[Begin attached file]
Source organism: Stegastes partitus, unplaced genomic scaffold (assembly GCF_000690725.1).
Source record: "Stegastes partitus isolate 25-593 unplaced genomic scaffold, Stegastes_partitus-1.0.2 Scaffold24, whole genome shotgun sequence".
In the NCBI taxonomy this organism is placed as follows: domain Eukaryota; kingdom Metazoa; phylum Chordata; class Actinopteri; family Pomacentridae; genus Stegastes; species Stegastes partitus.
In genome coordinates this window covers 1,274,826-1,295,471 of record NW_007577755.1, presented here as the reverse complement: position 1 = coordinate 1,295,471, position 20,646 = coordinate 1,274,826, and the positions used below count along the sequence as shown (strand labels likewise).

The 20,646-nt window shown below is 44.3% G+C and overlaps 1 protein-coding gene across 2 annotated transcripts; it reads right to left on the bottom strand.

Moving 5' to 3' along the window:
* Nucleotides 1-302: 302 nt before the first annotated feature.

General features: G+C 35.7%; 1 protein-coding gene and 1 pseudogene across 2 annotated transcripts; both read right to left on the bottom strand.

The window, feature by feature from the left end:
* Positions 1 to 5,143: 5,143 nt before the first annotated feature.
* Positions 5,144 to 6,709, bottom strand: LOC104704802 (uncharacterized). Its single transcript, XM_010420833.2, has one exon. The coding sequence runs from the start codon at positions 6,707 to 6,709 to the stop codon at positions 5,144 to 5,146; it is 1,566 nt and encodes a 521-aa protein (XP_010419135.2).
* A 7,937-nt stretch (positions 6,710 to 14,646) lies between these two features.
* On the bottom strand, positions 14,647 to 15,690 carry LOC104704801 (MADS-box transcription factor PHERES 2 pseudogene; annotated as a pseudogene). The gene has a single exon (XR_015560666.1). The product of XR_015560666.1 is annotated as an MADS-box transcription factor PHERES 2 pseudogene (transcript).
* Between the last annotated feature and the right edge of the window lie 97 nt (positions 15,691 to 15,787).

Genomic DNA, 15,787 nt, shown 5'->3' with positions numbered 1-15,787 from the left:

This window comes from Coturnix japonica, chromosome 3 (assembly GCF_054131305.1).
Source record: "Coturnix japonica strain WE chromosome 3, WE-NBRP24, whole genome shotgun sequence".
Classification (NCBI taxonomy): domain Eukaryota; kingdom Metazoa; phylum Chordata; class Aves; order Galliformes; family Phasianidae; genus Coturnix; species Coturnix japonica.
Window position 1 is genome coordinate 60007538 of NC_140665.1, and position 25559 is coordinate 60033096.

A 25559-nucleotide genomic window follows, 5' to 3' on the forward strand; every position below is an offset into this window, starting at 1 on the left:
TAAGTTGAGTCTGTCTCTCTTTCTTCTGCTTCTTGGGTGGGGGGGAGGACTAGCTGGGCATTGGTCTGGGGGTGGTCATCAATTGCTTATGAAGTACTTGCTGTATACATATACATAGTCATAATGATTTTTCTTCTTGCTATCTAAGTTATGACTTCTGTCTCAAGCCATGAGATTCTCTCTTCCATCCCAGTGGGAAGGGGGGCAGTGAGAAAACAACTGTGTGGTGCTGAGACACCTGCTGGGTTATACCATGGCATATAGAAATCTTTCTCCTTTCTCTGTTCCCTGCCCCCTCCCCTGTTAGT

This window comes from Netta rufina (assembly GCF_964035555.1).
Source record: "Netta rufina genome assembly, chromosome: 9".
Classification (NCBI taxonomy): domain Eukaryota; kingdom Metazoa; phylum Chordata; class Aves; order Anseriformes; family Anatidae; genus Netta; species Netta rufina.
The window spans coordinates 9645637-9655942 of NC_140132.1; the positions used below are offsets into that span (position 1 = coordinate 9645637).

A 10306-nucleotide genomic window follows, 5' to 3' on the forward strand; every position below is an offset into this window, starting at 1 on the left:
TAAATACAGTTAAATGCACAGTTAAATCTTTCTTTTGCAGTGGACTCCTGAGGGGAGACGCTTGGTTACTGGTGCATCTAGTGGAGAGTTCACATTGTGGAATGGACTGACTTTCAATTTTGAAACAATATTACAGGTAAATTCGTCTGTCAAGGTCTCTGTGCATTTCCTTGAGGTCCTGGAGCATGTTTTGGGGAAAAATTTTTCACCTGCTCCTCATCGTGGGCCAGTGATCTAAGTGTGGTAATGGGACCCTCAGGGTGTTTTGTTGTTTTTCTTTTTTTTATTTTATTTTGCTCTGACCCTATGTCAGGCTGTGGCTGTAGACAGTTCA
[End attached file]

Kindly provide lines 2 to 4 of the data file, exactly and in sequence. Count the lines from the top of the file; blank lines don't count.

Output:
Source record: "Stegastes partitus isolate 25-593 unplaced genomic scaffold, Stegastes_partitus-1.0.2 Scaffold24, whole genome shotgun sequence".
In the NCBI taxonomy this organism is placed as follows: domain Eukaryota; kingdom Metazoa; phylum Chordata; class Actinopteri; family Pomacentridae; genus Stegastes; species Stegastes partitus.
In genome coordinates this window covers 1,274,826-1,295,471 of record NW_007577755.1, presented here as the reverse complement: position 1 = coordinate 1,295,471, position 20,646 = coordinate 1,274,826, and the positions used below count along the sequence as shown (strand labels likewise).